In this contribution eight countries will be analyzed - four Southern European countries (Greece, Italy, Portugal, and Spain), three CEE states (Hungary, Latvia, and Romania) and Ireland. All of them have conducted pension reforms after 2008 in order to ensure their schemes' financial viability in the short and long term or to realize notions of intergenerational equity. Most urgent, however, was regaining room for fiscal maneuver and obtaining financial aid from supranational organizations (IMF, EU). Seven of the eight countries had to seek such aid in the wake of the financial market crisis (2007/08) triggering an economic slump and, as one immediate outcome thereof, a sovereign debt crisis. The causal relevance of these events on the reform process can be read off from concrete recommendations issued by the European Commission or detailed reform demands attached to bailout agreements ("memoranda of understanding"), whereas the intensified reform effort of deeply indebted Italy was driven by the rising spread over German government bonds.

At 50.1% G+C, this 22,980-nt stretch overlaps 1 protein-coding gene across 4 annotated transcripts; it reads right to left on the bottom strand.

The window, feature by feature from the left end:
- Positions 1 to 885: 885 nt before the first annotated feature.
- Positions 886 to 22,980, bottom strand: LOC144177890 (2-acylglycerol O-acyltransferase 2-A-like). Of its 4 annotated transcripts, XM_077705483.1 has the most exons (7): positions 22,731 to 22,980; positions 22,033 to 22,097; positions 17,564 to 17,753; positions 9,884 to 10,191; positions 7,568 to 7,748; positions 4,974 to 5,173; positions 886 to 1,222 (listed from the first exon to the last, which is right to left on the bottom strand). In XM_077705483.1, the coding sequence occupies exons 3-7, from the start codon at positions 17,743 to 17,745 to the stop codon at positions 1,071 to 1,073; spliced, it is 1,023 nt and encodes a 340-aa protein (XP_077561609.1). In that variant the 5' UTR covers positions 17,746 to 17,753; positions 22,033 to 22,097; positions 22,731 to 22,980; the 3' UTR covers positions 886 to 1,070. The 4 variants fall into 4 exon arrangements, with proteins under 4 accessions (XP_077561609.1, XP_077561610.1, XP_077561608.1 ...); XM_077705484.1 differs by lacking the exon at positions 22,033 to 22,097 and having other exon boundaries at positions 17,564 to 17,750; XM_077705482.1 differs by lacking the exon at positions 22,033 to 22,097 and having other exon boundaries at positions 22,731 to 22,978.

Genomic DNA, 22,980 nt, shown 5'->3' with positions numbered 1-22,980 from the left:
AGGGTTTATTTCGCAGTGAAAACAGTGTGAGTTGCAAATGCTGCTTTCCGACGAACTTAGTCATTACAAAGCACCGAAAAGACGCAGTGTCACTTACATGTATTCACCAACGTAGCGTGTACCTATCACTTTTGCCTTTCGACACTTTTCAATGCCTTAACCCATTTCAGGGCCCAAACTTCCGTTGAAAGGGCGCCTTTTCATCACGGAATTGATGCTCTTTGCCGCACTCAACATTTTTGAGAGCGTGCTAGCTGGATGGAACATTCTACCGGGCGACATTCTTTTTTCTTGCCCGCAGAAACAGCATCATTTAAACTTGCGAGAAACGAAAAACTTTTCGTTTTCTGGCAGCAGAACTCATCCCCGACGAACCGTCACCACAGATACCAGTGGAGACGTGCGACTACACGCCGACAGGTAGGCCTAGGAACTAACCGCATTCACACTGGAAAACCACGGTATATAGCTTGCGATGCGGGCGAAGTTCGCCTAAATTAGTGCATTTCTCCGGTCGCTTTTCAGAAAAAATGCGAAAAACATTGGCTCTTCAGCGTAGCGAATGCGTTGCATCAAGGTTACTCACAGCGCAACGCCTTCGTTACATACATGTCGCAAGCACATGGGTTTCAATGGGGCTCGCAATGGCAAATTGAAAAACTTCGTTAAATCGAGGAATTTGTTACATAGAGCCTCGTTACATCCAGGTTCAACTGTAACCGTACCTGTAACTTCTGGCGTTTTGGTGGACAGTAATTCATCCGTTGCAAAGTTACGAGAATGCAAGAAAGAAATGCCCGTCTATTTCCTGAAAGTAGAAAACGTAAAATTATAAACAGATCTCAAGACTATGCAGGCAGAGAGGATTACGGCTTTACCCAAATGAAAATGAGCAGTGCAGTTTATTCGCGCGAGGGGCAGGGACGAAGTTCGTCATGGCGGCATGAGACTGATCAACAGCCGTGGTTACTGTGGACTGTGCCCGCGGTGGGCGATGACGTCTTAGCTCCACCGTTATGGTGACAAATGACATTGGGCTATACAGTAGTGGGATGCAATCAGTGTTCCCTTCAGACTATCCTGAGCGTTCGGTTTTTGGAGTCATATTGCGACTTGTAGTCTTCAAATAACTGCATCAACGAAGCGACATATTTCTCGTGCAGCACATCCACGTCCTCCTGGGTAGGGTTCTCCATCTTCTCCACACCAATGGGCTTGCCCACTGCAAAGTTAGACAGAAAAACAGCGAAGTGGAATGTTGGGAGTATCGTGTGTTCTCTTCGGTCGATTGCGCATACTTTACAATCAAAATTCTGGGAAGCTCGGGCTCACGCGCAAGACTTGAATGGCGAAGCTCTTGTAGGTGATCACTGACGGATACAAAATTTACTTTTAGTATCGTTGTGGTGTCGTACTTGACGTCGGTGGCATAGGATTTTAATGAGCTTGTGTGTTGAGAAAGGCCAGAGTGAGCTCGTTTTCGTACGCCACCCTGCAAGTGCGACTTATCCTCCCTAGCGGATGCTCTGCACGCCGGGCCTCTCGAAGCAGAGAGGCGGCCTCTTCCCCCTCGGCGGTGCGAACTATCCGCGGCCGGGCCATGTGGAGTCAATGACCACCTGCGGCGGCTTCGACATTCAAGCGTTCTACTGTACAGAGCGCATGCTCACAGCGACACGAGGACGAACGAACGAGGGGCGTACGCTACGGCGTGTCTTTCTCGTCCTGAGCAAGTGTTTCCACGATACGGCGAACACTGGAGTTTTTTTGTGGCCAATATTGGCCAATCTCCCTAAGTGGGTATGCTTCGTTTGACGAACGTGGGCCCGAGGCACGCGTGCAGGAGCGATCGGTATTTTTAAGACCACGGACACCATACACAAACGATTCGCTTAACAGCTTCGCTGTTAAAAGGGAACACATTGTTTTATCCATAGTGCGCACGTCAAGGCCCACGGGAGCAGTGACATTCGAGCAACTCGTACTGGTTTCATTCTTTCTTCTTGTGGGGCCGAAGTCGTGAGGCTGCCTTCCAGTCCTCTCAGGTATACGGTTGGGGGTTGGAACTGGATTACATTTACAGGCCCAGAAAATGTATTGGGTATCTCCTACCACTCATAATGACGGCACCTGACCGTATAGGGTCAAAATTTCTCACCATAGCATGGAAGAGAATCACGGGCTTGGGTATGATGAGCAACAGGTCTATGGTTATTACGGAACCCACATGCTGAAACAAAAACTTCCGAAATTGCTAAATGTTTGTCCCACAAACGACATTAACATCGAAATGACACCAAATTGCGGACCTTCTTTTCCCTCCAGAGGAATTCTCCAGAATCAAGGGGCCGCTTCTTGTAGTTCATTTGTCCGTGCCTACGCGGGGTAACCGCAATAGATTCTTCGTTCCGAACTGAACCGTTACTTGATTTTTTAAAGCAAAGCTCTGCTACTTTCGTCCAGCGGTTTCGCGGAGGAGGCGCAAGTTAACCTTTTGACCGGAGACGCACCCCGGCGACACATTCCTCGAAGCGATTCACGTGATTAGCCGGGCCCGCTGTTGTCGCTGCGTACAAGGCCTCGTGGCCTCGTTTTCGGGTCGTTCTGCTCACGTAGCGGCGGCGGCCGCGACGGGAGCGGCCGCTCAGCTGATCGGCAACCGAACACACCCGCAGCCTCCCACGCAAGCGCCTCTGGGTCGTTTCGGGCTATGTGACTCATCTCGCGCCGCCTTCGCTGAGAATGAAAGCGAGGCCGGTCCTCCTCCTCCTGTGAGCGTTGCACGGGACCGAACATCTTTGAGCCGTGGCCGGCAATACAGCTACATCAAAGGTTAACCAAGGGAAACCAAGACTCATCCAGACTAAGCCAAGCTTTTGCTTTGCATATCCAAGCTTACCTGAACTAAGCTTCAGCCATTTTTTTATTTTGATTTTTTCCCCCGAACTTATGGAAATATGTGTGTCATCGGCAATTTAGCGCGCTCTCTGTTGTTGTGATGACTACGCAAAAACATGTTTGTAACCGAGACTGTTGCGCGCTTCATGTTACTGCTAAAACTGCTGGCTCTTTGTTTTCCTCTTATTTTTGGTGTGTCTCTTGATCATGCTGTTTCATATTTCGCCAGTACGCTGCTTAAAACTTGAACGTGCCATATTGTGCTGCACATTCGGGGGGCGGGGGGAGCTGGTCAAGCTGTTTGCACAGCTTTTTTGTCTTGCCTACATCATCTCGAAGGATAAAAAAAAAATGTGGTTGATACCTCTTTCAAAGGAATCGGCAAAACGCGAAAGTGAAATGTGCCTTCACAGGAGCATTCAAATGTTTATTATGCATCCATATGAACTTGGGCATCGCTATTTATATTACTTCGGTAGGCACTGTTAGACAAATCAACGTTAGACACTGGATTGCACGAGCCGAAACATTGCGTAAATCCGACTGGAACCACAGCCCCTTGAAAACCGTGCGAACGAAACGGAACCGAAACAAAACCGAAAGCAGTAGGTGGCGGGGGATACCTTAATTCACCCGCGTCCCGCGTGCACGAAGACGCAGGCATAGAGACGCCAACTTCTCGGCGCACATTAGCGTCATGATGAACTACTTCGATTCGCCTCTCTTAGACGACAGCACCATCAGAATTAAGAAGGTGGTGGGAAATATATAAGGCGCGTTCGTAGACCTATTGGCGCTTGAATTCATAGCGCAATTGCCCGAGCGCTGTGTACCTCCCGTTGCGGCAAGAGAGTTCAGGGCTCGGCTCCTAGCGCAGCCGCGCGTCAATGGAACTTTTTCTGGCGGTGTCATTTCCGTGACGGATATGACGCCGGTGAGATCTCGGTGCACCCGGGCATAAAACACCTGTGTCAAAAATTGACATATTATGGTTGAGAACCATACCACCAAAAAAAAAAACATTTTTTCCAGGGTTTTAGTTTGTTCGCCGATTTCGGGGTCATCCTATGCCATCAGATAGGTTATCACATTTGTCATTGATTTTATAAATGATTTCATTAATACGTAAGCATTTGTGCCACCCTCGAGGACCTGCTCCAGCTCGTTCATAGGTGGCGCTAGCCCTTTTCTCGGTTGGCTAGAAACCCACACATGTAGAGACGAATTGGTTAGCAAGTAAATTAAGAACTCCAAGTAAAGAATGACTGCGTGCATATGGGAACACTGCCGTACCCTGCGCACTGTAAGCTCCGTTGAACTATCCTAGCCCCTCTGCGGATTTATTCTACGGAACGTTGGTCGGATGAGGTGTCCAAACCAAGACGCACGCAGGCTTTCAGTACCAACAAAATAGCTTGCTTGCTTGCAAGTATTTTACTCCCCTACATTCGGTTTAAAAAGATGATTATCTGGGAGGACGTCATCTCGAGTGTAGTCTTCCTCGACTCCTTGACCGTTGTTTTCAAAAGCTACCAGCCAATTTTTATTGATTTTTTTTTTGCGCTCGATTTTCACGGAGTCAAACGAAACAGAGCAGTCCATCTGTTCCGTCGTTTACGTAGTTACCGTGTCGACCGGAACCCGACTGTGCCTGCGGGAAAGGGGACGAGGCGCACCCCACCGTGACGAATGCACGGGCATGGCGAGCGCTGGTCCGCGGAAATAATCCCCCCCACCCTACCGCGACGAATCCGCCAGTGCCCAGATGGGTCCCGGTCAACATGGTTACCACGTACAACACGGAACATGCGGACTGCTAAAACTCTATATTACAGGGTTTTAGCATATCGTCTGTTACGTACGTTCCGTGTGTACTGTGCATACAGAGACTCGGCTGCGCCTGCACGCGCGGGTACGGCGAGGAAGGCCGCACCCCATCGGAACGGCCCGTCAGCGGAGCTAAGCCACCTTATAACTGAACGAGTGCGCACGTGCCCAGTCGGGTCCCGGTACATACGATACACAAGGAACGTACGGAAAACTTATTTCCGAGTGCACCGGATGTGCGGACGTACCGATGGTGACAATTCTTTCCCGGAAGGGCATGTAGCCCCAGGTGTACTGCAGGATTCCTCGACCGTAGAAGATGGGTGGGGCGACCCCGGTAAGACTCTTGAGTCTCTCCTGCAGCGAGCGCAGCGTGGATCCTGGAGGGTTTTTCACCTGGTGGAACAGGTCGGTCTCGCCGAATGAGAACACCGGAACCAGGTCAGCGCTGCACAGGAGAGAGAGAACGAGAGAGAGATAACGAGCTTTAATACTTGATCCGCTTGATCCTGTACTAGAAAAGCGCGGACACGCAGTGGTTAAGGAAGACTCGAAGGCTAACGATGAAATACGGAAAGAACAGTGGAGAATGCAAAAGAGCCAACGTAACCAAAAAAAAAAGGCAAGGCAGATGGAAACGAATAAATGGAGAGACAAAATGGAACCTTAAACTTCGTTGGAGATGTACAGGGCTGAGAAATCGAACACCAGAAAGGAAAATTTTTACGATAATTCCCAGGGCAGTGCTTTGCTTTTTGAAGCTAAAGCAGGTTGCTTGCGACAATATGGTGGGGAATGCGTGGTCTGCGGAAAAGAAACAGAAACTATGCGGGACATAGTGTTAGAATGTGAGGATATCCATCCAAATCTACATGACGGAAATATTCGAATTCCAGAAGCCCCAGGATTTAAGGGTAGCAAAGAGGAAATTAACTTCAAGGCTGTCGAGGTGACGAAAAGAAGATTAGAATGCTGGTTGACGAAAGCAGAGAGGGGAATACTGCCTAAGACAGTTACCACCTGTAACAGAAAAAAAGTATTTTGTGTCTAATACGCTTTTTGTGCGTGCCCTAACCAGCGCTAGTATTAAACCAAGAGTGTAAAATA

In the following, the content of reforms will be delineated1, but attention will also be given to the circumstances which led to the respective changes. It will be shown that the challenges these countries were confronted with enforced or facilitated drastic reforms which otherwise had not been practicable or, in view of the political consequences, had not been initiated by the respective governments.2 Moreover, the social consequences of the policy changes will be looked into, although an evaluation is limited because not everywhere has the reform process come to an end yet and the actions taken have not brought to bear their full effects.
1. Eight countries - three types of pension systems
The eight European countries belong to different welfare-state regimes. Ireland is representing the (Anglo-Saxon) liberal cluster, whereas Greece, Italy, Portugal and Spain appertain to the conservative-corporatist type, but are also said to form a specific Southern Model. According to Ferrera  these welfare states show a "clientelistic" structure (privileging the labor force in certain occupations and economic sectors) and remain "rudimentary" because, among others, family and labor market policies are still underdeveloped. Hungary, Latvia and Romania and further CEE countries belong to the post-socialist cluster which, due to these countries' diverse welfare state designs, is hardly and coherently an (emerging) "Eastern Model" [Hacker 2009].